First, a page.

Lahaina – Old Town, Wind and Sun. This bike ride is not for the faint of heart. I only dared to take this on after 1.5 days of riding on the island. Your main challenge is dealing with high gusts of wind from all directions. It feels like you are punched with left-right-left combos at 50 miles/hr. The old town has lots of history and good places to snack. The town center has an amazing Banyan tree that reminded me of the tree of life in Avatar. Shave Ice (not Shaved Ice) is one of our favourite. Do try the salted plum flavour.
We rode past Lahaina to the blow hole (which is a natural water jet that shoots up to 30-40 feet sometimes) at the northmost point of the island. This ride has loads of curves and great beaches, though somewhat windy for swimming. On the way to the blow hole, Toby got really nauseous from all the curves of the road. I was too busy negotiating tight turns to feel sick.
Hana – Now that you are comfortable with the bike and the roads and the geography you are ready for the world famous Road to Hana. The Tagline for this road is “53 Miles, 617 Curves, 56 Bridges, Discover Paradise.” They ain’t kidding!
Our trip started on a cloudy day which soon turned into a downpour. We had to turn back to Paia to get out of the rain for a bit. After that we attempted again. The rain kept on and off on our trek so I drove very conservatively. The roads are very well marked. Some curves ask you to drive at 10miles/hr and also honk your horn. If you see the curves you will understand why. All the bridges are shared one lane traffic so honk your horn and yield to oncoming traffic. Obey traffic signs and you will do just fine.
There are many, many, many attractions along the road. They range from waterfalls, ponds, arboretums, lookouts, towns and trees that look like rainbows. The guidebook recommends 2.5hrs. – 5 hrs oneway for this trip and it recommends you to stay one night in Hana.
Make sure you pack snacks and water as well as rain gear. The view will be great and the traffic will be slow and it is definitely worth the drive. The only downside is you will be so addicted to the curves that driving anywhere else is a bit, how do I put it mildly, Boring. The locals say we don’t need rollercoasters, we have the road to Hana.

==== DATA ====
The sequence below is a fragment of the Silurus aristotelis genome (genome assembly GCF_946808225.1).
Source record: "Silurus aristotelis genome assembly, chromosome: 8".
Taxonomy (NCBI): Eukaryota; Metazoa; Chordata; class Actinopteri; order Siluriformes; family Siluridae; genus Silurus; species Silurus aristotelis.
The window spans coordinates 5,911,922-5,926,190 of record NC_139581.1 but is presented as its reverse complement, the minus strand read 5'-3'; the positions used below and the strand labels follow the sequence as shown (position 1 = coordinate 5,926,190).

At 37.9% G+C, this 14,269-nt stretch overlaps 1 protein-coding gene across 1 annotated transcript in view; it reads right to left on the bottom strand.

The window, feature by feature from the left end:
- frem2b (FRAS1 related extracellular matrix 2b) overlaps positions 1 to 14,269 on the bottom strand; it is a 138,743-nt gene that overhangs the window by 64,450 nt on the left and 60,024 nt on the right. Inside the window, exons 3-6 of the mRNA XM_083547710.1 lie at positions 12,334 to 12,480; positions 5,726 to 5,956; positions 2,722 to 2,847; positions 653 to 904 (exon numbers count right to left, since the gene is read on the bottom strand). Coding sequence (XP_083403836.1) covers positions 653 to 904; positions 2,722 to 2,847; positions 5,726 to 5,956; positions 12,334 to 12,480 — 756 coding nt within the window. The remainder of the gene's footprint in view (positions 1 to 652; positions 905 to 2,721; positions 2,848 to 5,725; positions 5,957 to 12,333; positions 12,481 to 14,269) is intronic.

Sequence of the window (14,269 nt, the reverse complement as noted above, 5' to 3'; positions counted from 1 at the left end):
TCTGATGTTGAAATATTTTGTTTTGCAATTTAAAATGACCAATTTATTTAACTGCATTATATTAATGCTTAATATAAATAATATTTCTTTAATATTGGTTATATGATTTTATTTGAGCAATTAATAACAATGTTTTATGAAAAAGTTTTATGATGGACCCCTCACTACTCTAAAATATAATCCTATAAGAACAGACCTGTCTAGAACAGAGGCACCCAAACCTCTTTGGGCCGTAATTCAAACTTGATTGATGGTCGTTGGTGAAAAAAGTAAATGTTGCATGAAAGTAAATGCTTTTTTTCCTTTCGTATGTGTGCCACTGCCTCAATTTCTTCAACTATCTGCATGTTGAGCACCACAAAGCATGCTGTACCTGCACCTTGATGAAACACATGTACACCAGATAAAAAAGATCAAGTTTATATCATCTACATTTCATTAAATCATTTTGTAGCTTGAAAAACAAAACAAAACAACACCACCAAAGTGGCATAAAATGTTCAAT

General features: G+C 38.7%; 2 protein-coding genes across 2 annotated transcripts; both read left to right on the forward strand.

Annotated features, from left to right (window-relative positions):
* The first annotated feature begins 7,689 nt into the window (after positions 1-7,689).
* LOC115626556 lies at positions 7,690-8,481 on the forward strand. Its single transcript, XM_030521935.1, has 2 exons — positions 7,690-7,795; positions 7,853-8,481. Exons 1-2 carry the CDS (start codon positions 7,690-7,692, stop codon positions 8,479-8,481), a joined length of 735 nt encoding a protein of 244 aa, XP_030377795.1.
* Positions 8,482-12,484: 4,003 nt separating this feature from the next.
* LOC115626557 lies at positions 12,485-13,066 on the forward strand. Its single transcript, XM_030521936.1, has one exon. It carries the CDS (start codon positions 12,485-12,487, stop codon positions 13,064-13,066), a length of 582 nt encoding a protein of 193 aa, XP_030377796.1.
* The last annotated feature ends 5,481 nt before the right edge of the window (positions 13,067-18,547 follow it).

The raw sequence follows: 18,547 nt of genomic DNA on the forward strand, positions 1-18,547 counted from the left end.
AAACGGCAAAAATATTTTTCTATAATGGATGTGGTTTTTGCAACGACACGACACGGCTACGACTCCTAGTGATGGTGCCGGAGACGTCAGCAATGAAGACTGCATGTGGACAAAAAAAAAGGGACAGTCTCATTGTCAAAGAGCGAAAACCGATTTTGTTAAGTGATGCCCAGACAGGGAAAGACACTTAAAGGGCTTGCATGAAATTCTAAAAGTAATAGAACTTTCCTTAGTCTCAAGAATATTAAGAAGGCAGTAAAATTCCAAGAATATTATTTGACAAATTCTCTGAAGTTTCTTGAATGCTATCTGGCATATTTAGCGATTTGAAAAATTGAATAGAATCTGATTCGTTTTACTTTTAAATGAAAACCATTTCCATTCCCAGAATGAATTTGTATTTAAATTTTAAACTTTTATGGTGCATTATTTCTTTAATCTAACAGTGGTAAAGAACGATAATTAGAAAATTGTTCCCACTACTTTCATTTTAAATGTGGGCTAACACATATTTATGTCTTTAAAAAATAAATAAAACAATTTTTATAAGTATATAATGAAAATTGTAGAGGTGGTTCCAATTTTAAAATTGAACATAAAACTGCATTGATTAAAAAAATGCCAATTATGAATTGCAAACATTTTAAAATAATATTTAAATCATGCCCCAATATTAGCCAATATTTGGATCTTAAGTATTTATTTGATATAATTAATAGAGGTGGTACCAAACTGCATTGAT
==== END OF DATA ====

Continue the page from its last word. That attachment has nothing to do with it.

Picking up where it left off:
Kula – We did not get up to Kula ourselves this time. This area is famous for the amazing views and sunrises (which you need to reserve online for). It is next to a gigantic volcano crater called Haleakala crater (which you can camp in). The roads should be great from what I hear. We plan to get up there next time for sure.
Last but not least, here is a list of our favourite foods/snacks on Maui:
Ululani’s Hawaiian Shave Ice (Salted Plum flavour with Macadamia Nuts Ice cream)
Paia Fish Market (Calamaries size of your thumb)
808 Cafe (Banana Bread French toast, Crab cake eggs benedict)
Leoda’s Kitchen (Homemade pies, savory and sweet)
Coconut’s Fish Cafe (Coconut Shrimp to die for)
Aunty Sandy’s Banana Bread (Well d’uh!)
Overall, we absolutely love our epic biking adventures on Maui. It was the perfect balance between technical riding and relaxing cruising. When asked to describe the experience in one word, both of us shouted: “Freedom!” Mel Gibson would have been proud.
Oh did I mention that during whale season you can spot them while you are riding along the coast? Sorry, no photos to show those magical moments. You just have to come and get it yourself. Hang Loose my friends.